Folklore consists of tales, songs, legends, proverbs, myths, riddles, superstitions and traditions that are passed on from generation to generation. Bangladeshi folklore can give great insight into the country's social and ethnic background as well as people's perceptions and beliefs. Bengali folklore also tells us much about inhabitants of the past such as their principles, customs and reasoning on matters.
Bangladesh has a strong folkloric and cultural heritage. Bangladesh's folklore has been largely influenced by various ethnic groups that have resided in the land throughout the years. A diversity of elements can therefore be clearly seen in the folklore of Bangladesh. Puthis, a type of ancient manuscript, are in fact books of folk tales and religious stories created in rural Bangladesh. These books were read to the community by educated individuals, both as a form of entertainment and as education. The Puthis were written by Munshis in Bangla and Songskrito. This demonstrates the great importance of folklore in Bangladesh.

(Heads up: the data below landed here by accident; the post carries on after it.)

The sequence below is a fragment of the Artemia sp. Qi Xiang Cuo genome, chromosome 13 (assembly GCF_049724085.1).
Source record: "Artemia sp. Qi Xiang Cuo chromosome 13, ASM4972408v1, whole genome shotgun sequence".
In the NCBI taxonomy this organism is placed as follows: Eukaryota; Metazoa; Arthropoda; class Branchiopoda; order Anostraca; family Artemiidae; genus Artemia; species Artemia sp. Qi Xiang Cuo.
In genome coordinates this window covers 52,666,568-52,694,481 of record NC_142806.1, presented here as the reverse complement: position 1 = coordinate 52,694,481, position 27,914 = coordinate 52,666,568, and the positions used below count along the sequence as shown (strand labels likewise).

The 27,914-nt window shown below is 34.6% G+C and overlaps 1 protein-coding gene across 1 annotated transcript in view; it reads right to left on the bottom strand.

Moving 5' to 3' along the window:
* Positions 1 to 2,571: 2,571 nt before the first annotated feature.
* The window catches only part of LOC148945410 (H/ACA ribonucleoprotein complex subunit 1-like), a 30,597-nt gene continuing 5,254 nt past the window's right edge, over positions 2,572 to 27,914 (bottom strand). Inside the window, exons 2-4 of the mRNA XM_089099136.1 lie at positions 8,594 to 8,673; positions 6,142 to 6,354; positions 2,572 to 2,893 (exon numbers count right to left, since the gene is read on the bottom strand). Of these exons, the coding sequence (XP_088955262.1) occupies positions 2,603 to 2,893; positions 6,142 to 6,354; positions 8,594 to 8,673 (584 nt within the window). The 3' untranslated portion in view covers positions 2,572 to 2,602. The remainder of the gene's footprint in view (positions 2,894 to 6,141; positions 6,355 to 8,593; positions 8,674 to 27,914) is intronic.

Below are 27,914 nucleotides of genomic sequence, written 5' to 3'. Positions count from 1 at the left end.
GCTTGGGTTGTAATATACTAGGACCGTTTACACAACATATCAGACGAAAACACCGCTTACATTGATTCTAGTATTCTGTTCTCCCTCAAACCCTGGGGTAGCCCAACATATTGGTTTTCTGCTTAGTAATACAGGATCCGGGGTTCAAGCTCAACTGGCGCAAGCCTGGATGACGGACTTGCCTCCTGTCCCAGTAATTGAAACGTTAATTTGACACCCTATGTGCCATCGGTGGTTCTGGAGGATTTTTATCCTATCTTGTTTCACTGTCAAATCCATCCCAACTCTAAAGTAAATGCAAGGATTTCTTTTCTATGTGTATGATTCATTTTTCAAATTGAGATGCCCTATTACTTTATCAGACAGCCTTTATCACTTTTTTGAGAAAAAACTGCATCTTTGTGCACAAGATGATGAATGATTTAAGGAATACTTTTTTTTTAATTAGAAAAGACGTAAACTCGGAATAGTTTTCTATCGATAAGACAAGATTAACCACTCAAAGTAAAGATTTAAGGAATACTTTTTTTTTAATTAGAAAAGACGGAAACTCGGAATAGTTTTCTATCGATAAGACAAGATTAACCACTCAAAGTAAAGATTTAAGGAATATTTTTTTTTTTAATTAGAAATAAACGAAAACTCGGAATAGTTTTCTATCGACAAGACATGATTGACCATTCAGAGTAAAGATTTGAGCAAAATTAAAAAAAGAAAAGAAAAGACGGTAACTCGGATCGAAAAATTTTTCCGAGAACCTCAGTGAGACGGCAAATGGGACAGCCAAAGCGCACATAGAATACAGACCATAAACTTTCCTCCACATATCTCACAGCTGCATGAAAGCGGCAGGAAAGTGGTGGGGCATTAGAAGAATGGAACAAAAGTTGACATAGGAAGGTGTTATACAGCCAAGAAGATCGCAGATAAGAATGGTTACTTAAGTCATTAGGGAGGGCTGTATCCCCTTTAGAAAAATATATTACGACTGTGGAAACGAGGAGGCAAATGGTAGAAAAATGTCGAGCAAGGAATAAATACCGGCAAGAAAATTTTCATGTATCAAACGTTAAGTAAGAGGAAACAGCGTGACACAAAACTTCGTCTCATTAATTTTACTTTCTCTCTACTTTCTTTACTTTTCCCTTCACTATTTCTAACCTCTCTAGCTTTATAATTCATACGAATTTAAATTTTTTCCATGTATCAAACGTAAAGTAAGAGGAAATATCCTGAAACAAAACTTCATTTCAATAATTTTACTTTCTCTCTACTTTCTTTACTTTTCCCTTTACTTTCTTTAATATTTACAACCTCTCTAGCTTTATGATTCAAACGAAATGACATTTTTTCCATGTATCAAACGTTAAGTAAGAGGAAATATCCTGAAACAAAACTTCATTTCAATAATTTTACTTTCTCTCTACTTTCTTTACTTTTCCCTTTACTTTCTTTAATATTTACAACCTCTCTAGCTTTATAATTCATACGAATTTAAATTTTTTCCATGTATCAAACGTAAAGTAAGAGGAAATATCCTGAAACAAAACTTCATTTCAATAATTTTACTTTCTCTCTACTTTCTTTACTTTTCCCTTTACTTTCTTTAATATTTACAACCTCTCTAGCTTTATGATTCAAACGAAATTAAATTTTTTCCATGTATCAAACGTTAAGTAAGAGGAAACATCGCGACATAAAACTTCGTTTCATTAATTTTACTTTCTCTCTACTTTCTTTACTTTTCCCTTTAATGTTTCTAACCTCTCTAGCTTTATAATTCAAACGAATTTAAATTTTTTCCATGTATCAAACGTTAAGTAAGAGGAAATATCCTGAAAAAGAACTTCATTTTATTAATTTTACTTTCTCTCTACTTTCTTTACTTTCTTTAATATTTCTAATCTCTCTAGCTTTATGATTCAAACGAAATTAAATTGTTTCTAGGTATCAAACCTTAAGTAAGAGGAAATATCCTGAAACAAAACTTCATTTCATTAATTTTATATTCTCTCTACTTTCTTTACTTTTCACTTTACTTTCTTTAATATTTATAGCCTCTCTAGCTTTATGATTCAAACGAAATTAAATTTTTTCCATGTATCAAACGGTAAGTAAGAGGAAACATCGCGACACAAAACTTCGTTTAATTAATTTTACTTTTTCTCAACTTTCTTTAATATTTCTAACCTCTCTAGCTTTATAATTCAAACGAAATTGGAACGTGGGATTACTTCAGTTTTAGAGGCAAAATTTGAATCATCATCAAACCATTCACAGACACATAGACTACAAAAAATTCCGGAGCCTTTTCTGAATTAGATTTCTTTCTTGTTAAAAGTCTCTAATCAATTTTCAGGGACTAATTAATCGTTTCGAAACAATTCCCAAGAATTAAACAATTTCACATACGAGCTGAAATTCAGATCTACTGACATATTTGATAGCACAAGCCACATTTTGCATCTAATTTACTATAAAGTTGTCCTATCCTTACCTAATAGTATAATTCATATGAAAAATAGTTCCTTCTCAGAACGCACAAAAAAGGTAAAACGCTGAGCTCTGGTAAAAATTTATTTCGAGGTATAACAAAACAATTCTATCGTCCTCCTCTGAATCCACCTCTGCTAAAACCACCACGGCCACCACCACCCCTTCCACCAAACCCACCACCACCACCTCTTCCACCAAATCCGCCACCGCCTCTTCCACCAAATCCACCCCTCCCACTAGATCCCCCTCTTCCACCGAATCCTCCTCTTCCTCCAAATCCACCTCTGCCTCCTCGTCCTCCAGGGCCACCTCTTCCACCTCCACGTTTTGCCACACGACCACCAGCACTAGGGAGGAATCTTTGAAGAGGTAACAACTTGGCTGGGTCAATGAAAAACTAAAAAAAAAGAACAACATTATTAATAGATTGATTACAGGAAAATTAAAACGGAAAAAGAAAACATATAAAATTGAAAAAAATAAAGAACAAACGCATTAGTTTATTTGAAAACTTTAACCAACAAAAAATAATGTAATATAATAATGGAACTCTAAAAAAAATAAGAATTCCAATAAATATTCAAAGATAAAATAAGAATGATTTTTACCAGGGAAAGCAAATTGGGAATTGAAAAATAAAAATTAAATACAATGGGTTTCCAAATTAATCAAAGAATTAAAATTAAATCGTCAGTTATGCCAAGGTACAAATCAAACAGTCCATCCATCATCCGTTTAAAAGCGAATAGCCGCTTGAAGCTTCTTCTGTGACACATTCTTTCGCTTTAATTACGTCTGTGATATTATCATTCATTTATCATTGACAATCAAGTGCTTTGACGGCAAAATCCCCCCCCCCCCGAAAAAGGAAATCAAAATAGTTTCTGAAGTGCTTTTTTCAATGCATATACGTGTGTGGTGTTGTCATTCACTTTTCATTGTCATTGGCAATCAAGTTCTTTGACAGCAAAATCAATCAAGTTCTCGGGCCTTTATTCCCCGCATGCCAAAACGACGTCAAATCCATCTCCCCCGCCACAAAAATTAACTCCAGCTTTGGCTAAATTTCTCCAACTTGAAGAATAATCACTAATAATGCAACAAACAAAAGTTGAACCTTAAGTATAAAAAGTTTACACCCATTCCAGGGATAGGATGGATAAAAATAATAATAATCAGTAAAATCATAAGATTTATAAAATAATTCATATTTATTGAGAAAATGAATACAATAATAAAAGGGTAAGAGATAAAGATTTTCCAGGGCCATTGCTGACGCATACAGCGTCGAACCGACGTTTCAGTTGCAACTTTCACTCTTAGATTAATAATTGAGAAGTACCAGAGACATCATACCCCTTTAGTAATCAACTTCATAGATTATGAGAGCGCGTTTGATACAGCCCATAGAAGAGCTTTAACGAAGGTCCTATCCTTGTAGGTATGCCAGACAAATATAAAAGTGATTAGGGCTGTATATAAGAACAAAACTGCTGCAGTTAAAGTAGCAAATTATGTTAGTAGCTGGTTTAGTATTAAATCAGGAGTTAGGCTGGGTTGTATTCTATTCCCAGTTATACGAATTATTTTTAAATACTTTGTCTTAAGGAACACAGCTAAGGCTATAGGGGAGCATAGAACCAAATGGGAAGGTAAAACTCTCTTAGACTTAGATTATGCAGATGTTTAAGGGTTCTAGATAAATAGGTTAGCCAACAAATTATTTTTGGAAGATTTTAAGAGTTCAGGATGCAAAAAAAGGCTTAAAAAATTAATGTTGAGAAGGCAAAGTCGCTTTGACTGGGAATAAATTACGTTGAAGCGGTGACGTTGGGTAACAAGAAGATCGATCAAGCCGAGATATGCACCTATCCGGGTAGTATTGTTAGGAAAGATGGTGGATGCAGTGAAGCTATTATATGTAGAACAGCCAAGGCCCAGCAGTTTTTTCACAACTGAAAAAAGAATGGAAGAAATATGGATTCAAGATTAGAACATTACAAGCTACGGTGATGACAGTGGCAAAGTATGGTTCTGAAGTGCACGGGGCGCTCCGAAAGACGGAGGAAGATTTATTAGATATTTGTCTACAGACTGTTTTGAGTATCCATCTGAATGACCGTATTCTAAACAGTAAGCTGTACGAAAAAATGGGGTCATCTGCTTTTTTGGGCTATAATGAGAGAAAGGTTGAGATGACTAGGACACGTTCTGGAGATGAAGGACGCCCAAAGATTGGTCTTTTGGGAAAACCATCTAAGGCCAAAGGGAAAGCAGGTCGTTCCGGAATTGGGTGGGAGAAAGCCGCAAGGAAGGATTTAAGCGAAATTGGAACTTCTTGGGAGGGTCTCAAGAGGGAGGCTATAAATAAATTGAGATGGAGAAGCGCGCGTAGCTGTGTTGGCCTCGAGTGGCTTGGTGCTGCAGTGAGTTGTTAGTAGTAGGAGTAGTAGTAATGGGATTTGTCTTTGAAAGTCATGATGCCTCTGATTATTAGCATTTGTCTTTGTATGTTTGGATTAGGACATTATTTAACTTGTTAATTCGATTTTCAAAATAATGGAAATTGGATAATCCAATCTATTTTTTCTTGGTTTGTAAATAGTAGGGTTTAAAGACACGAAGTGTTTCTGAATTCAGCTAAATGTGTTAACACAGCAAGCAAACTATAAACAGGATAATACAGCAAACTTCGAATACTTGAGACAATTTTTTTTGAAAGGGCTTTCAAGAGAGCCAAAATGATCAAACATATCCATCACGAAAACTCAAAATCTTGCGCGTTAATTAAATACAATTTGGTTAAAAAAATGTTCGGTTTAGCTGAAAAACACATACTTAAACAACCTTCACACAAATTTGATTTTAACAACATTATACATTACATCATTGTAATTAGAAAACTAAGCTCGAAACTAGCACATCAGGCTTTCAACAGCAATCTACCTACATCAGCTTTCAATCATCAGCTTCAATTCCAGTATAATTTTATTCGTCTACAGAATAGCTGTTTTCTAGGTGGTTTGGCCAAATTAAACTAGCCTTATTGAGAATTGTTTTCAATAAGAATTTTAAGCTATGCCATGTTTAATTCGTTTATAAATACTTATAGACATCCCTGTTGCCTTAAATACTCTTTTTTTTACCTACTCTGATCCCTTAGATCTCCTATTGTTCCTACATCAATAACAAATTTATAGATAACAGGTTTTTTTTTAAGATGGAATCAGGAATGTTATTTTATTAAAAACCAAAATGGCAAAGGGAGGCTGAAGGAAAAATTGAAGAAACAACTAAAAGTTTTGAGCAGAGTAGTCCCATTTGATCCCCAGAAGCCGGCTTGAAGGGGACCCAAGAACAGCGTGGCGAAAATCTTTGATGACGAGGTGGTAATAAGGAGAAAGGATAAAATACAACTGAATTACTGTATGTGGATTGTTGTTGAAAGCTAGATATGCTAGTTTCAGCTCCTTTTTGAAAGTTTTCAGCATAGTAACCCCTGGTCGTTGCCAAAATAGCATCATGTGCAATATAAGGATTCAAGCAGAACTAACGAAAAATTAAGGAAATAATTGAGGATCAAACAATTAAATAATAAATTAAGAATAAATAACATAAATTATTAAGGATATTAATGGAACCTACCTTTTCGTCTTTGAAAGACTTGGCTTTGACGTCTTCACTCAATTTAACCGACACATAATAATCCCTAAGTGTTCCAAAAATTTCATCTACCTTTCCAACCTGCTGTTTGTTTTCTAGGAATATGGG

A well known Bangla epic is entitled Manasamangal. This tale was written to give glory and honor to Manasa, a Hindu goddess. However, it has become renowned for the love story between Behula (the heroine) and Lakhindar (her husband). The epic tells how the father of Lakhindar upsets the goddess Manasa. She then makes a snake bite Lakhindar on his wedding night. Behula takes her husband's lifeless body on a boat and sails off. After appeasing the goddess, Lakhindar is brought back to life. Behula is often said to represent the essence of Bengali women, who demonstrate extreme courage and love.
Afroza Akhter Tina
Department of English, DIU